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Will start of training camp be a “soft deadline” for Lakers to trade Westbrook?

Four of the top MVP candidates according to PointsBet are not American born, and Kurt Helin talks about the power shift of talent potentially going in favor of players out of Europe and away from AAU stars.

If Russell Westbrook is still a member of the Lakers come late September, the team’s media day — and pretty much every day that follows — will be a circus. Even by the standards of a franchise where the heat of an intense media spotlight is the norm, a franchise that dealt with the drama of Shaq and Kobe, this year could feel wildly unhinged.

Does that put pressure on the Lakers to find a deal before camp opens? In his Lakers’ mailbag at The Athletic, Jovan Buha put it well, calling the start of training camp a “soft deadline.”

... there will come a time in which the Lakers have to decide if they’re willing to continue to play hardball and risk missing their window to trade Westbrook. There is a sense among some that training camp is a soft deadline to move Westbrook. If he’s on the roster in late September, there will be a massive off-court distraction, with the media asking about his future, his relationship with James and the organization, Ham’s vision of his role and responsibilities.

This isn’t going to go away. That’s not the primary reason the Lakers should trade Westbrook — it’s because he’s not performing up to his gigantic contract and is a subpar fit as a third option — but it’s certainly an ancillary motivation.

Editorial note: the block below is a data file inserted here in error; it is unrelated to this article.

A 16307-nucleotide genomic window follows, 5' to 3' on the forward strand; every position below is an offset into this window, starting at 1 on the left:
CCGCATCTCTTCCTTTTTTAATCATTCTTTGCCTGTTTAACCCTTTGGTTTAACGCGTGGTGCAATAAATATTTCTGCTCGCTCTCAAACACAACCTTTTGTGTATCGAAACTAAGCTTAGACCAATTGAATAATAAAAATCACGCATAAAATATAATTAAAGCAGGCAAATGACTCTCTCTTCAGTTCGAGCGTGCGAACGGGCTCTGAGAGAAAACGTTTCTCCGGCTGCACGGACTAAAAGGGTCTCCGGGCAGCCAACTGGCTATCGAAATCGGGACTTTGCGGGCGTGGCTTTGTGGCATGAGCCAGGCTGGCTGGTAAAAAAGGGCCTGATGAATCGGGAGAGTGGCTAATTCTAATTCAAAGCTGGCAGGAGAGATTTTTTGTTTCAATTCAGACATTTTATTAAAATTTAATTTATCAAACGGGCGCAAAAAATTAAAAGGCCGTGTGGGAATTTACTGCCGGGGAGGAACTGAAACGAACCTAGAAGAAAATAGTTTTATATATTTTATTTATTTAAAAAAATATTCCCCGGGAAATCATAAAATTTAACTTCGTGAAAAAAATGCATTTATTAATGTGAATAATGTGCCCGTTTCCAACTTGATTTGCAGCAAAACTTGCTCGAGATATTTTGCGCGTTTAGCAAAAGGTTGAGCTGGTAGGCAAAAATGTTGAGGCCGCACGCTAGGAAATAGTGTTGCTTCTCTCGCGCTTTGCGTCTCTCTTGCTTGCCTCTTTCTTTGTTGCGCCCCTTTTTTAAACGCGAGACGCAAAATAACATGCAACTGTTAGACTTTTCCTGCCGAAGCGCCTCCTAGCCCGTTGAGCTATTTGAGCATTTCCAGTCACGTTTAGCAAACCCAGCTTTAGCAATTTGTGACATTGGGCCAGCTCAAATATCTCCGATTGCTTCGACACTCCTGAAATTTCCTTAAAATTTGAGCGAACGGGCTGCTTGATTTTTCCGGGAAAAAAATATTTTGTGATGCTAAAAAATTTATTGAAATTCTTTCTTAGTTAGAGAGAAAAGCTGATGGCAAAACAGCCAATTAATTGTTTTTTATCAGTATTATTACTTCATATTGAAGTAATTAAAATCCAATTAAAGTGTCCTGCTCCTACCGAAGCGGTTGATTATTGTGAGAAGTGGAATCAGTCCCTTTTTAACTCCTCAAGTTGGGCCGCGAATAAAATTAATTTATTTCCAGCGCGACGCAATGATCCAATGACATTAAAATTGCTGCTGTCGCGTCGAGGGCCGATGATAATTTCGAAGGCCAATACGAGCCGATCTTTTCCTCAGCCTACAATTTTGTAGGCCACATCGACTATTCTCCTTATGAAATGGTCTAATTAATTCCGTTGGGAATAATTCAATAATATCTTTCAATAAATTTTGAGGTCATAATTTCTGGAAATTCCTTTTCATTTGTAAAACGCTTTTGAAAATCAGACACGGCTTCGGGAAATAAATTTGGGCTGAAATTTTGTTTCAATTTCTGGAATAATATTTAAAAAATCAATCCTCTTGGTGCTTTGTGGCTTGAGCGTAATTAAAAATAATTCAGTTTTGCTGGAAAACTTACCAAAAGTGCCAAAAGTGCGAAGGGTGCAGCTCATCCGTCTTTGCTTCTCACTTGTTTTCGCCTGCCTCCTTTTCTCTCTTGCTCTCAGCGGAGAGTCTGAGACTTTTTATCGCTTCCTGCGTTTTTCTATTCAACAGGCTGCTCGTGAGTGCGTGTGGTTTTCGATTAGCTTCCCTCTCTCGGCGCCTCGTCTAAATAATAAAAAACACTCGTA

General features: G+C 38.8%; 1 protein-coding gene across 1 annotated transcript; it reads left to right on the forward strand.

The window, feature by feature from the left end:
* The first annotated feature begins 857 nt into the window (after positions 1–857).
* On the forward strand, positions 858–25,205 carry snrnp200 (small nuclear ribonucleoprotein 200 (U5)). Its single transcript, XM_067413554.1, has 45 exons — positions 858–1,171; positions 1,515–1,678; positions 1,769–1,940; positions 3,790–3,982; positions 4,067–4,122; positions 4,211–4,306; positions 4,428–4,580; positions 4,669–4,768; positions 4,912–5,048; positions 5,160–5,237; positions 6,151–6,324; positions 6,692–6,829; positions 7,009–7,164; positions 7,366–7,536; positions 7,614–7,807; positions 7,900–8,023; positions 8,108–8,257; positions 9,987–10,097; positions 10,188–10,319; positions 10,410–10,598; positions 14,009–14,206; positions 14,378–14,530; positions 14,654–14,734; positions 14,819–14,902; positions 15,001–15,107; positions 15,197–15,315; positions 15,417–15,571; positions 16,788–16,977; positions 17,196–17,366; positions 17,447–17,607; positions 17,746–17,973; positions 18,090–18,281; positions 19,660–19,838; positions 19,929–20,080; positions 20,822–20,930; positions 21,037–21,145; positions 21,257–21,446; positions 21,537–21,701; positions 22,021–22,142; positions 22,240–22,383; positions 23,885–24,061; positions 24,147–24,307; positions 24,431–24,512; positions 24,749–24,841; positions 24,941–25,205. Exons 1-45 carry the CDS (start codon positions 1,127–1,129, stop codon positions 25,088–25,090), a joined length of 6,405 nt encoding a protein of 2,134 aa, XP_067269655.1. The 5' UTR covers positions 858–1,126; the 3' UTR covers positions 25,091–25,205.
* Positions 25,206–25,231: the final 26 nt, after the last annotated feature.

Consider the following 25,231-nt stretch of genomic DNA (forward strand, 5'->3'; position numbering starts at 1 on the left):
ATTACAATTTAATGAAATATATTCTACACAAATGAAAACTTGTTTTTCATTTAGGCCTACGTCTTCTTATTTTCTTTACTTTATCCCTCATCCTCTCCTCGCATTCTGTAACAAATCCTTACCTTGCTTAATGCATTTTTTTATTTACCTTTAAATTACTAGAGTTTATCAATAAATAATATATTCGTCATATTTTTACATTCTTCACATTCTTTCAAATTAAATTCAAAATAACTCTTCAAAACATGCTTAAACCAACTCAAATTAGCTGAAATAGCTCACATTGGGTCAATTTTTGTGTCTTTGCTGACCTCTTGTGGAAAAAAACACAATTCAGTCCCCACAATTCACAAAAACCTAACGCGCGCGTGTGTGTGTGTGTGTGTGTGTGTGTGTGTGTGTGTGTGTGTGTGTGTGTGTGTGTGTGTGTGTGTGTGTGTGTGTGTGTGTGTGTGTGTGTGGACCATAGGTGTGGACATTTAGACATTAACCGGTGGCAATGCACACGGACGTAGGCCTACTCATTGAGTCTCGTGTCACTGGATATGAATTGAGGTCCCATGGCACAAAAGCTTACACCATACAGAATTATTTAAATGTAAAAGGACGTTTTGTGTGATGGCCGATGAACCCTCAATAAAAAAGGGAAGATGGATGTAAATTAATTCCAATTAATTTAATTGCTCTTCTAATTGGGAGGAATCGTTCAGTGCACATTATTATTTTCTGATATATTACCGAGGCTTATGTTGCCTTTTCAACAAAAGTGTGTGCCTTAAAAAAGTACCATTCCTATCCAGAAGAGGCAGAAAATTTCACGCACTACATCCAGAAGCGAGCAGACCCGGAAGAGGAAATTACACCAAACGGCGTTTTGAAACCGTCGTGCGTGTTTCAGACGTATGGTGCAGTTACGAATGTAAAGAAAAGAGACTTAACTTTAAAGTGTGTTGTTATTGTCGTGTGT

The Lakers have refused to put both of their available first-round picks — 2027 and 2029 — in any trade offer so far, most notably for Brooklyn’s Kyrie Irving or
Indiana’s duo of Buddy Hield and Myles Turner. (The Lakers reportedly would prefer the Irving trade, but the Nets want to deal with the Kevin Durant trade request before turning to Irving, so that remains on the back burner.)

If Rob Pelinka wants to get a Westbrook trade done before the soft deadline of media day — and very likely at any point, including in February at the trade deadline — it will take both picks. Are the Lakers sticking to their guns on this one and keeping at least one of those picks, or are they willing to go all in? If LeBron James signs a contract extension (meaning he is not a free agent after this season), are the Lakers more comfortable throwing both picks in a deal?

Or is media day going to be a rash of questions about LeBron’s relationship with Westbrook, and how new coach Darvin Ham plans to get Westbrook to play defense and make sacrifices Frank Vogel could not? Followed by a training camp and season with nearly daily stories about Westbrook trades and how he is meshing this season.

Whatever happens, it will be another wild season in Los Angeles.